Back in early June of this year I had the honor and privilege of visiting the Australian Securities Exchange (ASX) and discussing volatility indexes with a wide variety of market participants. I met with traders and investors in both Sydney and Melbourne over the course of a week. That trip helped lay the ground for introduction of futures trading on the S&P/ASX 200 VIX (A-VIX) Index. The countdown to launching volatility trading at the ASX is underway and next Monday October 21st will be the first day of trading for A-VIX futures.
A-VIX uses the same calculation methodology as the well-known CBOE Volatility Index (VIX). A-VIX also has a historical relationship with the underlying S&P/ASX 200 that is very similar to the relationship between the S&P 500 and VIX. This first chart shows the price action of S&P/ASX 200 and A-VIX from January 2013 through the middle of October 2013.
That inverse relationship that volatility traders are keenly aware of with respect to the S&P 500 versus VIX shows up in a similar fashion when considering the Australian version of the underlying and volatility markets. There is data going back to the first day of 2008 for A-VIX so I did a little analysis and put together the table below that breaks out A-VIX activity and the correlation between A-VIX and the S&P/ASX 200 by year from 2008 through year to date 2013.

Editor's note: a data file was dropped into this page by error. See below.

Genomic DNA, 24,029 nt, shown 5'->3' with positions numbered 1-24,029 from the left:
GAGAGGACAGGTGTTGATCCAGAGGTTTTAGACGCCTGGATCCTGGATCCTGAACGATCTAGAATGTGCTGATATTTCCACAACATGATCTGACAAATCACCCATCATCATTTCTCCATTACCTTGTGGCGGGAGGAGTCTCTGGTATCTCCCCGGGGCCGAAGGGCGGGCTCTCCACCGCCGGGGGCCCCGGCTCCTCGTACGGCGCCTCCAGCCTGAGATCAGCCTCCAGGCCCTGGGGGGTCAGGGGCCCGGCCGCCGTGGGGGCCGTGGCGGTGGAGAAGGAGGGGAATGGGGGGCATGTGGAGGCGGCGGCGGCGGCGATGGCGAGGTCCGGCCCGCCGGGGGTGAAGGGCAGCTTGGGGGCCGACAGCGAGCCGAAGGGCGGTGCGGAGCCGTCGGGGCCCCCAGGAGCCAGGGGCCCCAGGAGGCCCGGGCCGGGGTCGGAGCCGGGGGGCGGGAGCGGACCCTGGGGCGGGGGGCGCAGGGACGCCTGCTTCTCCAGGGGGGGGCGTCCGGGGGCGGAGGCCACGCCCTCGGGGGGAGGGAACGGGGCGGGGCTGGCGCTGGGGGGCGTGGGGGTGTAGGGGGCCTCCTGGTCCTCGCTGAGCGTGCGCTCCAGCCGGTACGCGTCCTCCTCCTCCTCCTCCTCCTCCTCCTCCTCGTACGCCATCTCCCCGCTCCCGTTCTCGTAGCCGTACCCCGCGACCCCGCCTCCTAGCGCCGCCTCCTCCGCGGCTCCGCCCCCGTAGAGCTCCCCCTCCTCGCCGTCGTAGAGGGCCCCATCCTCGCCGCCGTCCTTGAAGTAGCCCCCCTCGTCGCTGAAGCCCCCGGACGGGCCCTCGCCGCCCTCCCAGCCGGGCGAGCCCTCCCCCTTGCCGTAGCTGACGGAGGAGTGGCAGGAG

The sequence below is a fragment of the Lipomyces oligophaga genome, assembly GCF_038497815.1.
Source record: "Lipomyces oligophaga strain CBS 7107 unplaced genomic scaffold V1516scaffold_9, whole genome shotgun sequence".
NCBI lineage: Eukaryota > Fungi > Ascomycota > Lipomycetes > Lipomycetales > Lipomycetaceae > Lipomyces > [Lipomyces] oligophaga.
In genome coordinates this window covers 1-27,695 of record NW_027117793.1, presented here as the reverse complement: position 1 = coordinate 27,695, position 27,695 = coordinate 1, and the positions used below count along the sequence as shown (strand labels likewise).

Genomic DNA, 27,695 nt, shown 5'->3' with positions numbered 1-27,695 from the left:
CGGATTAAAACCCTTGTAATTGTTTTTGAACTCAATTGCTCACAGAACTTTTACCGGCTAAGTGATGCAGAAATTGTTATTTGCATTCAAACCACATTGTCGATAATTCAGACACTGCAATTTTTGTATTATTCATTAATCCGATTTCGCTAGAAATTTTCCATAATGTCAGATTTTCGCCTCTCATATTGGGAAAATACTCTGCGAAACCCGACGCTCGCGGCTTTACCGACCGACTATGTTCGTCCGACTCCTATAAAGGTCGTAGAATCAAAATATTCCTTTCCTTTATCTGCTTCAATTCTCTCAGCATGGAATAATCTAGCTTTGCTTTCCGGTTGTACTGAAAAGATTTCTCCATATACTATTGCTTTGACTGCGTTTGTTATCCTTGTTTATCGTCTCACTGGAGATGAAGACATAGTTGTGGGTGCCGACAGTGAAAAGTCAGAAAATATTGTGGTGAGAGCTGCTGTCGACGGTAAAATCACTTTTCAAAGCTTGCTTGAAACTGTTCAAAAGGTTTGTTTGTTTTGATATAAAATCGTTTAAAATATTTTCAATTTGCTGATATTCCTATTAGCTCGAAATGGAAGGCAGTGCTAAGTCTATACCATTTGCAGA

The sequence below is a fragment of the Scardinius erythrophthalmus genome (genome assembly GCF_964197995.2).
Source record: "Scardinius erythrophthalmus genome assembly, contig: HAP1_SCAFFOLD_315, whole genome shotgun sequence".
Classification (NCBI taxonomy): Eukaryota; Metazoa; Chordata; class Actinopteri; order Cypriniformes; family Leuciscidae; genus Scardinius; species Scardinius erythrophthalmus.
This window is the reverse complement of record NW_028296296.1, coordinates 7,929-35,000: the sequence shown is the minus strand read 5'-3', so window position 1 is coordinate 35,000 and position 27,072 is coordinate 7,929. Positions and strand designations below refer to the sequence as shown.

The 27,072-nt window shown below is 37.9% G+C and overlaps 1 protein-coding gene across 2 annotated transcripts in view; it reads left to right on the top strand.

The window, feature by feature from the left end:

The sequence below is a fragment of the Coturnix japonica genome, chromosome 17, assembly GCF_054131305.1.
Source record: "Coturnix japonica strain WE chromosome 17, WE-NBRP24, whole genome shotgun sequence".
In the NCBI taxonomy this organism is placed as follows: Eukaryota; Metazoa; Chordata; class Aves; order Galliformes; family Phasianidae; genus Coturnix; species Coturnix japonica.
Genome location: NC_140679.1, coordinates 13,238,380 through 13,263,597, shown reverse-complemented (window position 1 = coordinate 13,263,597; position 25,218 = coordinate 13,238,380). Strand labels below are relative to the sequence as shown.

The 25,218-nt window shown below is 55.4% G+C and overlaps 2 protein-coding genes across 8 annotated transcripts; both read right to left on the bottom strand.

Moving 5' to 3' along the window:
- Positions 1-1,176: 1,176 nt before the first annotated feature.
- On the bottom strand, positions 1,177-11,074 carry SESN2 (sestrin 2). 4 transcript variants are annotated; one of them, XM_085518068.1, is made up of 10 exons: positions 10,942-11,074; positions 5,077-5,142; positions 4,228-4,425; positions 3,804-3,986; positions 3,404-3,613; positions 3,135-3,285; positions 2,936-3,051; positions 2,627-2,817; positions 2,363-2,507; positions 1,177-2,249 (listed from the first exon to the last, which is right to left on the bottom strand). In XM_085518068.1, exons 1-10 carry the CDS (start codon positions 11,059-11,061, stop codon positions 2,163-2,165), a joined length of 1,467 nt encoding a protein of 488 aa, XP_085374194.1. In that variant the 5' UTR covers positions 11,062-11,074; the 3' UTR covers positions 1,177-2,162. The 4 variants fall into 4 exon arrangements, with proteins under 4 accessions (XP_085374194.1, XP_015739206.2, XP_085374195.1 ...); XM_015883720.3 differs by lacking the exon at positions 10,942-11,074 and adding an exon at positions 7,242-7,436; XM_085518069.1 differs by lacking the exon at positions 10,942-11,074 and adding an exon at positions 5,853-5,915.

Note the correlation is consistently negative between the two indexes. This is common for just about any equity index market relative to the corresponding volatility index. A-VIX futures trading will allow all levels of investors the ability to gain exposure to implied volatility as priced in by options on the S&P/ASX 200 index. A little more on the A-VIX can be found at the link below –
I for one am looking forward to the launch of A-VIX futures trading and tracking the progress of this new method to gain exposure to market volatility.